January 2017 -
Winter can throw up a few challenges for the car-free walker. Bus or train services might not run as frequently as in the summer months, and waiting for the bus in sub-zero temperatures is less appealing than at other times of the year. And for those without axes and crampons, many of our finest mountains are out of reach.
But there are positives, too. Almost all walks will be less crowded during the winter. Also, once the holiday period is over, you may be able to get a bargain deal on accommodation. And all of our cherished landscapes look at their best with a coating of frost or snow.
Here are some suggestions for where to head in the colder months.
Semer Water, Yorkshire Dales.
The woods around Pitlochry
The wooded banks of the River Garry are particularly special in the winter months, and there’s a better than average chance of snow. Buses run from Pitlochry to Killiecrankie (but note the visitor centre in Killiecrankie is closed in winter).
Few views beat that of the Somerset Levels with the winter sun setting over them. This walk, which starts at Bruton station on the Heart of Wessex line, gives you a taste of them.
Take the train from Chester or Manchester to reach Delamere Forest, which has its very own station. Short or longer walks can be made from the station, including our route which explores the areas both north and south of the railway. If you have a wait for the train back, there is a café at the nearby Go Ape centre.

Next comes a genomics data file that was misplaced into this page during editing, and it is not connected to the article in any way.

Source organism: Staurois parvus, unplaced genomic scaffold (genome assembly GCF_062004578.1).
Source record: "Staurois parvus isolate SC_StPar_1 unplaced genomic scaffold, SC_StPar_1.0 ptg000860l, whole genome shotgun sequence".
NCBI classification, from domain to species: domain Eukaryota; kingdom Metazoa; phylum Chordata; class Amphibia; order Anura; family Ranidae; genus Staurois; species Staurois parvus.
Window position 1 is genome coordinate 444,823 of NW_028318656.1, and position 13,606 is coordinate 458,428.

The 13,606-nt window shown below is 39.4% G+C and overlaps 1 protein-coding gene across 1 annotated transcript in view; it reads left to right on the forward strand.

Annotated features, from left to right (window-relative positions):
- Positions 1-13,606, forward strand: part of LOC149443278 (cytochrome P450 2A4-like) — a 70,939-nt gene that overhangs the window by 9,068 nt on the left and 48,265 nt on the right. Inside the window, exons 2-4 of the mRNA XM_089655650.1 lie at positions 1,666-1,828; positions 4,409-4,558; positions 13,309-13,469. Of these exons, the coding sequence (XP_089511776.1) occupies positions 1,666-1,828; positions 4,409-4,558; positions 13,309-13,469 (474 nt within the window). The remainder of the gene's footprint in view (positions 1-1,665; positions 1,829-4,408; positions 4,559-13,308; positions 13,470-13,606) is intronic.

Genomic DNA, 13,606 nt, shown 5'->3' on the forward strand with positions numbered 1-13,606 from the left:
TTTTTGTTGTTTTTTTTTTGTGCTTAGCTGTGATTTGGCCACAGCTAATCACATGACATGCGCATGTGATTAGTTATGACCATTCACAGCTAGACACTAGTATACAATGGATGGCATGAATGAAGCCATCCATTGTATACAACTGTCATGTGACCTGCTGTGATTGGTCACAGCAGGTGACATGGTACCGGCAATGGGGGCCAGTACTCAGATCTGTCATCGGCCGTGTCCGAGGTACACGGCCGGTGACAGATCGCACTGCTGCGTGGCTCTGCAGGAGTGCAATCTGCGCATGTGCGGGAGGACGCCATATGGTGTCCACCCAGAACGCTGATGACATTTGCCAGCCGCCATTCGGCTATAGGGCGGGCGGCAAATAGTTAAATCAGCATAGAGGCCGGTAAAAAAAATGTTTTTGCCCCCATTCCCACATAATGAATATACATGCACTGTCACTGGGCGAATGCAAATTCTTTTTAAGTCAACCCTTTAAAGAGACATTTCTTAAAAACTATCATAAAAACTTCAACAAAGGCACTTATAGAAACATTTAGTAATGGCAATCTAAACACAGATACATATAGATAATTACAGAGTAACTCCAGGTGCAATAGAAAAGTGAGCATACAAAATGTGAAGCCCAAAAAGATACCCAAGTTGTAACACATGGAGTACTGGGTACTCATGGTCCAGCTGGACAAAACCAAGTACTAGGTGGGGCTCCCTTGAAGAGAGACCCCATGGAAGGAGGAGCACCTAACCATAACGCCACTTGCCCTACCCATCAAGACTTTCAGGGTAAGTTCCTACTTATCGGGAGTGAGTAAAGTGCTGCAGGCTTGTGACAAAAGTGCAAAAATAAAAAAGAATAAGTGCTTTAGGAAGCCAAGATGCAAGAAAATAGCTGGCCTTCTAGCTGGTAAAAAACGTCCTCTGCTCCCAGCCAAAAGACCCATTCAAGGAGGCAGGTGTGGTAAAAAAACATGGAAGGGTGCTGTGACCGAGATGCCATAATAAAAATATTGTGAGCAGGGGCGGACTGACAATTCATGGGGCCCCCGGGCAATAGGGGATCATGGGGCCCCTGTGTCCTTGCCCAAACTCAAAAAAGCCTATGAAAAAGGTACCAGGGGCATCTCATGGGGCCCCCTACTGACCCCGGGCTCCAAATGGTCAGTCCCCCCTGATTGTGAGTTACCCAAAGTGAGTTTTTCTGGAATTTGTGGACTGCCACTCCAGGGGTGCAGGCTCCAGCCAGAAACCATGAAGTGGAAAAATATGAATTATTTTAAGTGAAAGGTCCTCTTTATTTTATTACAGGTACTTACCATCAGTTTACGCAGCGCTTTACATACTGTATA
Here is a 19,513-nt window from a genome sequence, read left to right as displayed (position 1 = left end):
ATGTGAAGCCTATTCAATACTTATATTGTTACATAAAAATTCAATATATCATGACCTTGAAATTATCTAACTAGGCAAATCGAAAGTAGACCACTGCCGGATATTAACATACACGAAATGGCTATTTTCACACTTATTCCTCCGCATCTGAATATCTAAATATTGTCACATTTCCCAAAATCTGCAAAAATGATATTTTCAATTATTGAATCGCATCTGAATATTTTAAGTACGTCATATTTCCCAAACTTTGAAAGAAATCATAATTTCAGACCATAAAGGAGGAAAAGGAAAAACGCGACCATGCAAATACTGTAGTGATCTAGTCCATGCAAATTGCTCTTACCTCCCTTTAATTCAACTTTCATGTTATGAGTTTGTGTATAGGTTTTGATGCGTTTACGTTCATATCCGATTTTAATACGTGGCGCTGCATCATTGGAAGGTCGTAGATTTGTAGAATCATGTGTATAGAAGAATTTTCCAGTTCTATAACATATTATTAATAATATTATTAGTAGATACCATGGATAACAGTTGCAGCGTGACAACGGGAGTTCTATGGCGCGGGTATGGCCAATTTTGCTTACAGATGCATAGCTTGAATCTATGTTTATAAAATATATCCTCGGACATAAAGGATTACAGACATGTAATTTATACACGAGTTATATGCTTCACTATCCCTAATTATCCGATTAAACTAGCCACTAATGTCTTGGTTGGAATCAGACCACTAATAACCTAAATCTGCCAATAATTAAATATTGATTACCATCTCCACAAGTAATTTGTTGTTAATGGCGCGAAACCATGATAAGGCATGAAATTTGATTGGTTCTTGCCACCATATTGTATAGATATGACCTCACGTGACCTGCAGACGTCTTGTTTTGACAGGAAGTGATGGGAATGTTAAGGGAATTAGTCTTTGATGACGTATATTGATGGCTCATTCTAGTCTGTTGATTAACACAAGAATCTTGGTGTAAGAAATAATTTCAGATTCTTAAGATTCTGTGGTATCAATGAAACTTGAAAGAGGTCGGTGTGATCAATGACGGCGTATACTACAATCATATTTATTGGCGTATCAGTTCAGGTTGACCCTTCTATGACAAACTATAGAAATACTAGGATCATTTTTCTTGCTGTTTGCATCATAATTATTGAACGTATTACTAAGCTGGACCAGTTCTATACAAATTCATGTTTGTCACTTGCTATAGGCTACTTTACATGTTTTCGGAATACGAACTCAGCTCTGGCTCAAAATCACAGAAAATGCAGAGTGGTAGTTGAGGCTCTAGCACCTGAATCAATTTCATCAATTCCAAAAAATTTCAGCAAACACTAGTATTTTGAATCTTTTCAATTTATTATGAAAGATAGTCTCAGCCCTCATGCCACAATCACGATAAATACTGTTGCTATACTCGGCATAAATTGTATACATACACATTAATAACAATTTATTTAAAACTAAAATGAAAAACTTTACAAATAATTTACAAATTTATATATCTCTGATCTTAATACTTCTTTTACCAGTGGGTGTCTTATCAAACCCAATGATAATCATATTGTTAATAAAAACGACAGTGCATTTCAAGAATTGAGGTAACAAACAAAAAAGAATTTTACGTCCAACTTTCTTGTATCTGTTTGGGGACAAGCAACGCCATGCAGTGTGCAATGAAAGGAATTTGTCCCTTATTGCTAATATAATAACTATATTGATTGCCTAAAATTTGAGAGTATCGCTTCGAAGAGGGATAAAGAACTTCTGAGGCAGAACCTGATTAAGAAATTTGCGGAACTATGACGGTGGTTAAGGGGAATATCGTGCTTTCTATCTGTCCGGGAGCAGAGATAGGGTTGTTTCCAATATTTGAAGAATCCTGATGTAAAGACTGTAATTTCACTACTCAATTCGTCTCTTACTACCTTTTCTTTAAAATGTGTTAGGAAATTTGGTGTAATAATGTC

If wind or snow rule out the hills of central Snowdonia, why not explore the edges? This walk to Aber Falls can be extended with longer routes over the lower-lying Conwy Hills on the National Park’s northern boundary.
Along the Thames Path
If you find yourself in and around the capital this winter, take a stroll along the Thames Path. In summer this is a medley of families, cyclists and fellow walkers, but in winter you are likely to find more peace and tranquillity. There are loads of great pubs as well, perfect for a winter’s day.
The South Wales coast
Nothing clears the cobwebs like a blast of sea air; get your new year fix on this route around Ogmore-by-Sea in South Wales.
Raydale is far less well known that its famous neighbour, Wensleydale. Starting from Bainbridge, this walk explores the hills of the dale that rise above Semer Water, one of the Yorkshire Dales’ loveliest spots. There are buses along Wensleydale during the winter months.
The Pentland Hills
If you need to clear your head after a big night out in Edinburgh over winter, head to the nearby Pentland Hills for some fresh air and exercise.